Another Origins has come and gone, and as always, there were plenty of games. Here are a few that stood out, both old and new.
Here are the results of the 2011 Origins Awards, announced at the 37th annual ceremony.
Origins has once again come and gone. Due to various scheduling mishaps with the convention and technical problems, we didn’t get to do much in the way of scheduled gaming, and spend our time looking for things to do. Here’s just a sample of some of the stuff that we did do and I was excited about in the convention.
During Origins 2010, I dropped by a packed seminar run by Luke Crane and Jared Sorensen. Luke Crane is the designer of Burning Wheel and Mouse Guard RPGs, of which we (mainly ChattyDM) have spoken of on many occasions. Jared Sorensen is the game designer behind a number of games including Action Castle and the […]
Due to massive, systemic techfail, we were not able to live cover the Origins Awards. But we do have all the winners of the 36th Origins Awards below, with all the nominees.
Origins is, without a doubt, the biggest convention for Looney Labs. Between a gigantic demo space (which this year you can follow a path of multicolored daisies to), a decent-sized booth in the exhibit hall, and dozens of excited volunteers in lab coats, this is the show to be at if you’re a fan of Fluxx or their other games.
This week sees me once again off to the Origins Game Fair, one of the big shows of the summer for us nerdily inclined. Origins still remains the smaller, slower show for me- while there are some board game releases occasionally and some interesting small press stuff, all the major releases and announcements tend to wait for one of the later shows, especially GenCon. However, there’s still fun times to be had.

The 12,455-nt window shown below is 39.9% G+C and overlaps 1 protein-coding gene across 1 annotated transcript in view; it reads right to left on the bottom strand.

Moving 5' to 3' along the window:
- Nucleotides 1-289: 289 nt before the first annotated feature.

I’m picky. Nay, I’m downright spoiled about my convention time. I’ve been going to conventions since before I was born and going to gaming rooms since I knew enough to not eat the dice (you roll them first, then eat them.) I’ve seen it all, and I’m much more militant about not spending precious time and money at a convention on a game I’m not going to enjoy. So how do I try to mitigate this and only play in the awesome? I narrow my convention game search to the following categories.
Dungeons are often maligned as an old fashioned way to do a D&D adventure. Monte loves dungeons, and thinks they are a great way to tell an adventure. In 3e DMG, dungeons are cool because if you step back from them and look at them in the abstract, they’re just adventure flowcharts.
One of the biggest draws of any big game convention is the exhibit hall, and Origins is no exception. This year saw a return to using the entirety of the exhibit hall for booths. There’s always plenty for gamers to spend their hard earned cash on, and this year saw a number of new releases, as well as some hidden gems recommended to me by other show-goers that may have been around previously.